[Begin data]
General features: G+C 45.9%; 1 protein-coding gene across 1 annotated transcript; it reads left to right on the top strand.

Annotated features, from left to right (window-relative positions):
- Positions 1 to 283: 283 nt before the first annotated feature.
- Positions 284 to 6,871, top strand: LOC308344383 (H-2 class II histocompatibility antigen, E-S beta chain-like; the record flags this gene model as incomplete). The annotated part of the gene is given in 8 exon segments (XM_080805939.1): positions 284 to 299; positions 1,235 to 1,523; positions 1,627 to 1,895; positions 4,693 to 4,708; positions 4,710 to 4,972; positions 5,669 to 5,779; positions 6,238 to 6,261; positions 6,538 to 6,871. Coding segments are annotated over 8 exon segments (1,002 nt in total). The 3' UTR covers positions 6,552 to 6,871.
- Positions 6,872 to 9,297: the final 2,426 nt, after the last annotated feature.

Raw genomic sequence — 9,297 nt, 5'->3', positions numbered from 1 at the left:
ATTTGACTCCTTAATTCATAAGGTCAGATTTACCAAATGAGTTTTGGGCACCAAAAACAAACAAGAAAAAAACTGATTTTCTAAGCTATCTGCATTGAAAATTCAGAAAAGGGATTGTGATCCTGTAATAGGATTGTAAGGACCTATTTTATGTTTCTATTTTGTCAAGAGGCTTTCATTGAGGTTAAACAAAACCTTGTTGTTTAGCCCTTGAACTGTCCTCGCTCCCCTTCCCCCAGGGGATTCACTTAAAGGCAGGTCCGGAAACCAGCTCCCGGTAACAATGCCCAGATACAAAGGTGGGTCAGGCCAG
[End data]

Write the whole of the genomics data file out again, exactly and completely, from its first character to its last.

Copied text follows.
General features: G+C 45.9%; 1 protein-coding gene across 1 annotated transcript; it reads left to right on the top strand.

Annotated features, from left to right (window-relative positions):
- Positions 1 to 283: 283 nt before the first annotated feature.
- Positions 284 to 6,871, top strand: LOC308344383 (H-2 class II histocompatibility antigen, E-S beta chain-like; the record flags this gene model as incomplete). The annotated part of the gene is given in 8 exon segments (XM_080805939.1): positions 284 to 299; positions 1,235 to 1,523; positions 1,627 to 1,895; positions 4,693 to 4,708; positions 4,710 to 4,972; positions 5,669 to 5,779; positions 6,238 to 6,261; positions 6,538 to 6,871. Coding segments are annotated over 8 exon segments (1,002 nt in total). The 3' UTR covers positions 6,552 to 6,871.
- Positions 6,872 to 9,297: the final 2,426 nt, after the last annotated feature.

Raw genomic sequence — 9,297 nt, 5'->3', positions numbered from 1 at the left:
ATTTGACTCCTTAATTCATAAGGTCAGATTTACCAAATGAGTTTTGGGCACCAAAAACAAACAAGAAAAAAACTGATTTTCTAAGCTATCTGCATTGAAAATTCAGAAAAGGGATTGTGATCCTGTAATAGGATTGTAAGGACCTATTTTATGTTTCTATTTTGTCAAGAGGCTTTCATTGAGGTTAAACAAAACCTTGTTGTTTAGCCCTTGAACTGTCCTCGCTCCCCTTCCCCCAGGGGATTCACTTAAAGGCAGGTCCGGAAACCAGCTCCCGGTAACAATGCCCAGATACAAAGGTGGGTCAGGCCAG